How to Stop Wasting Money and Build your Savings

We work hard to make our money and sometimes complain about how we don’t make enough money. However, how many of us can hold up our hands and say that we never waste money? Indeed, the truth is that most of us, at some point or other, have drifted through life not really focused upon concepts such as budgeting, living within our means, or getting value for money. The result is often that we have much less money available to deposit into savings accounts or investment instruments. If this description fits your experience then it’s time to look at how to stop wasting money so that you can build your savings.

Understand how much you are spending:

It’s an obvious point but you can’t improve your finances without first confronting the truth of how much you currently spend. The easiest way to do this is to review 3 months’ worth of bank statements, although you could also keep a spend diary to achieve the same goal.

Tip: You can subtract your total monthly costs from your monthly income to derive your disposable monthly income. This is the money that’s readily available to put towards savings accounts.

Work out what you are spending your money on:

As well as knowing your total spend, you also need to identify what you are spending your money on. This is done by going through your monthly purchases and assigning each of them to spend categories such as “groceries”, “entertainment”, and “commuting”. Another useful exercise is to view your list of regular standing orders and direct debits to see who you are regularly making payments to. This can usually easily be done via your bank’s online banking service.

Identify easy ways to reduce your costs:

Seeing where your money is going may prove illuminating and may give you some immediate ideas on how you can trim your expenditure. Some common examples of costs that can often be cut include costs relating to:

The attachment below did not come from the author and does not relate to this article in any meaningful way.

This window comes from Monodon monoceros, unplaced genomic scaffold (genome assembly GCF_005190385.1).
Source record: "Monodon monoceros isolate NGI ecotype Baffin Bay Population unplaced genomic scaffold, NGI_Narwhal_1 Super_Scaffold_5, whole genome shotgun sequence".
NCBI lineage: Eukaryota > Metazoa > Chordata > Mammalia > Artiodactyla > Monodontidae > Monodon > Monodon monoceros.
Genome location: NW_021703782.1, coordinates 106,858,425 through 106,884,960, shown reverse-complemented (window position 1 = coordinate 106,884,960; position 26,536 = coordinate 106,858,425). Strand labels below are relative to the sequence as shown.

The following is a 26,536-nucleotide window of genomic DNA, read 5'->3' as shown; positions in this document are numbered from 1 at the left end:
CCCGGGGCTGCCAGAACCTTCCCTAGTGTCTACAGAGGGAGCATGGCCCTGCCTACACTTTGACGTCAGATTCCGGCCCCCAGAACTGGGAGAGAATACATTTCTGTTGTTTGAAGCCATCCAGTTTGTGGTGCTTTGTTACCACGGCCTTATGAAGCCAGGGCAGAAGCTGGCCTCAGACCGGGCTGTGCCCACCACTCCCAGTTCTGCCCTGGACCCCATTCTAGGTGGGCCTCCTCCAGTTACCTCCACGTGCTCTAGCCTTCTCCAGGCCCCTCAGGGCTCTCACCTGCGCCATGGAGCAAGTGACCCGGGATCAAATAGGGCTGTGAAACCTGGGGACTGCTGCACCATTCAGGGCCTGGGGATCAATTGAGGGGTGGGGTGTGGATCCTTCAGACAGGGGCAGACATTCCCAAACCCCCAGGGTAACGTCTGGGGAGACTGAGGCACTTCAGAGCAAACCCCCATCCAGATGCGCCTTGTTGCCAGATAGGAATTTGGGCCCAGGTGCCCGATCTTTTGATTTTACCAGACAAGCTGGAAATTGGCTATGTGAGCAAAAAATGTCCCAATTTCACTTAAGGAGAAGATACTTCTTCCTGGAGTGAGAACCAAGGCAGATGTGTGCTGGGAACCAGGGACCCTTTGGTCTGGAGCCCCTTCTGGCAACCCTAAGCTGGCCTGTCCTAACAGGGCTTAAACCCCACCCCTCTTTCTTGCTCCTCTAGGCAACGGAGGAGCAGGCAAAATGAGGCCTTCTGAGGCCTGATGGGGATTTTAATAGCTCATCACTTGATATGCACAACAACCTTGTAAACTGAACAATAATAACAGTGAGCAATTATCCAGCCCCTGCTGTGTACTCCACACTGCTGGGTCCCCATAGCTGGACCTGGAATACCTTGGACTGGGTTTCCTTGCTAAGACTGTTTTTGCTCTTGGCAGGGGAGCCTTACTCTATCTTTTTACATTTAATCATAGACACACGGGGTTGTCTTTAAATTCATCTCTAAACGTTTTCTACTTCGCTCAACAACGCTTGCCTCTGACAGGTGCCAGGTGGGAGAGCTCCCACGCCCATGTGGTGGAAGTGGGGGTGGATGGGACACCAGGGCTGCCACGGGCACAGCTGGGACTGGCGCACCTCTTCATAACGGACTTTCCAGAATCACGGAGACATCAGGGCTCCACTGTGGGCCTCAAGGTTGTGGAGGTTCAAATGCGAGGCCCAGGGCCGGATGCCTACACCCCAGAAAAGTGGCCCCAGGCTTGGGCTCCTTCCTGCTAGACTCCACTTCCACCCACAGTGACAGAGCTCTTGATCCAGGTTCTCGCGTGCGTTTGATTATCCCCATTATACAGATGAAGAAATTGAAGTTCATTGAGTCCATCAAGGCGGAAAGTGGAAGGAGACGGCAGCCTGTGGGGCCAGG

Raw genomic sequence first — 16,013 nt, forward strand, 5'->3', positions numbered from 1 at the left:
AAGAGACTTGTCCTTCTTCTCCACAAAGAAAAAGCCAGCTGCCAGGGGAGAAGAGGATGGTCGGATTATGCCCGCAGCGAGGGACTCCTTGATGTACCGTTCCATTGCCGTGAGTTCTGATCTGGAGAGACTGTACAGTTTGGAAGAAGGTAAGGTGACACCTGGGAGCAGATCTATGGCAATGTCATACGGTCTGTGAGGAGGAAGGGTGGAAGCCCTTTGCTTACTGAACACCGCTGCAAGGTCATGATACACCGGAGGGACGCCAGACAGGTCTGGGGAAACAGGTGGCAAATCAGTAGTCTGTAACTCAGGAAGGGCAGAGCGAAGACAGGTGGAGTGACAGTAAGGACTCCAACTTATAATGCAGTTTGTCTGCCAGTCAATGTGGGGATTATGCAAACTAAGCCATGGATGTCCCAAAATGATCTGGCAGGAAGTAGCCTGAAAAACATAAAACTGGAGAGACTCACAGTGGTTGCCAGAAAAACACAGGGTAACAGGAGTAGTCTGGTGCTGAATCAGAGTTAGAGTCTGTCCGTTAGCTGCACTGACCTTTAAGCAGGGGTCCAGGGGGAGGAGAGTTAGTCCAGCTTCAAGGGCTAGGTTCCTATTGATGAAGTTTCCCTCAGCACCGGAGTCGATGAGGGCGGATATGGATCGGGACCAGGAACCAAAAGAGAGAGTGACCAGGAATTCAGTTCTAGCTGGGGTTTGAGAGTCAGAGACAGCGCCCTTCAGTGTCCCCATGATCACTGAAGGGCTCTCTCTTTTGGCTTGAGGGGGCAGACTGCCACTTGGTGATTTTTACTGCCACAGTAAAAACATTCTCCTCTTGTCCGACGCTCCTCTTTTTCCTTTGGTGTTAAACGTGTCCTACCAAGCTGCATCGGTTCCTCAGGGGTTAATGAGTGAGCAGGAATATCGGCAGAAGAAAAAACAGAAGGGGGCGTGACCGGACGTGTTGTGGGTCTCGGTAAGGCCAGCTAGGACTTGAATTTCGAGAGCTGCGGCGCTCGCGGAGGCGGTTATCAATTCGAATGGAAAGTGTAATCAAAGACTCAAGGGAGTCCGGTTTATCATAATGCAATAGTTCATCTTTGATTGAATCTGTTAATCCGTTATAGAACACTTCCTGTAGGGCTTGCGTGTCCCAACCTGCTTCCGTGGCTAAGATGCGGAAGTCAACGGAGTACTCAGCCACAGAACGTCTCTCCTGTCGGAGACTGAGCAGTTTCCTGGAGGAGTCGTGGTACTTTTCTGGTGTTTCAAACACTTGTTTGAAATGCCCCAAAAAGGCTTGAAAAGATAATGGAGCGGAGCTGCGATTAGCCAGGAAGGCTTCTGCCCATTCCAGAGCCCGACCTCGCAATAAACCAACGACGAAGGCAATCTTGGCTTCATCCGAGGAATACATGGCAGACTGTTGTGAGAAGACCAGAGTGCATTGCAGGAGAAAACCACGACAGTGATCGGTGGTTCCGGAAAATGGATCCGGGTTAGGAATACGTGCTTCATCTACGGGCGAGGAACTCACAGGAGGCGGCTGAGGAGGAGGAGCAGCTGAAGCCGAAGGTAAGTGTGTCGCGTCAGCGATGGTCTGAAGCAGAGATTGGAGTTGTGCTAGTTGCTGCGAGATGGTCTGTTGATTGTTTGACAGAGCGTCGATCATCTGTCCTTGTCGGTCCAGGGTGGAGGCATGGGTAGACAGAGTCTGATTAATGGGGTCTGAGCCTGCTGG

Eating out / junk food Groceries (e.g. by switching to lower cost supermarkets) Gym or sports club memberships (if you aren’t making use of them) Commuting (consider car share or cycling as alternatives to being a sole driver) Smoking, gambling and drinking (activities which are often unhealthy and bad for our wallet) Books, CDs, and DVDs (these can often be obtained from libraries or second hand stores rather than paying full price) Utility bills (people can often realize substantial savings by switching to lower cost providers of services such as electricity, gas, Internet, and telephone) Mortgage (switching to a mortgage deal that’s even 0.5% cheaper may deliver a big cost saving if you have a big mortgage) Insurance (shopping around may deliver big cost savings on car insurance, home insurance, etc)

These are just a few examples of types of spending that often are ripe for achieving cost savings. However, there are countless spend items that you may be able to trim and they will differ from person to person.

Work to budget targets:

I’ve already highlighted the building blocks of having a budget, namely to review your spending and identify cost savings. However, budgeting also involves setting targets on how much you are going to spend, and how much you are going to put into savings accounts, on an ongoing basis. Having targets will help to focus your mind on what financial goals you want and need to achieve and will make it much more likely that you will deliver life-changing improvements.

Pay off (or reduce) existing debt and don’t take any more debt on:

Paying interest (and sometimes bank fees) on credit cards, overdrafts, and personal loans is a great drain on a person’s finances. It’s particularly nasty where a person fails to pay off their credit card in full at the end of a month and ends up paying interest on interest! Make sure you do all you can to pay off such debt, or at least to reduce the outstanding capital amount, and then don’t take on any new debt.

Pay yourself on pay day:

Agree the amount of money you intend to put into your savings account and transfer it across from your checking account on pay day. This removes the temptation to spend that earmarked money that might have existed had it stayed in your checking account until the end of the month.

Monitor spending and don’t become complacent:

The final part of the jigsaw is to keep monitoring how much you are spending and what you are spending it on. This will help you to avoid creeping back to bad habits and will ensure that you continue to improve the state of your finances.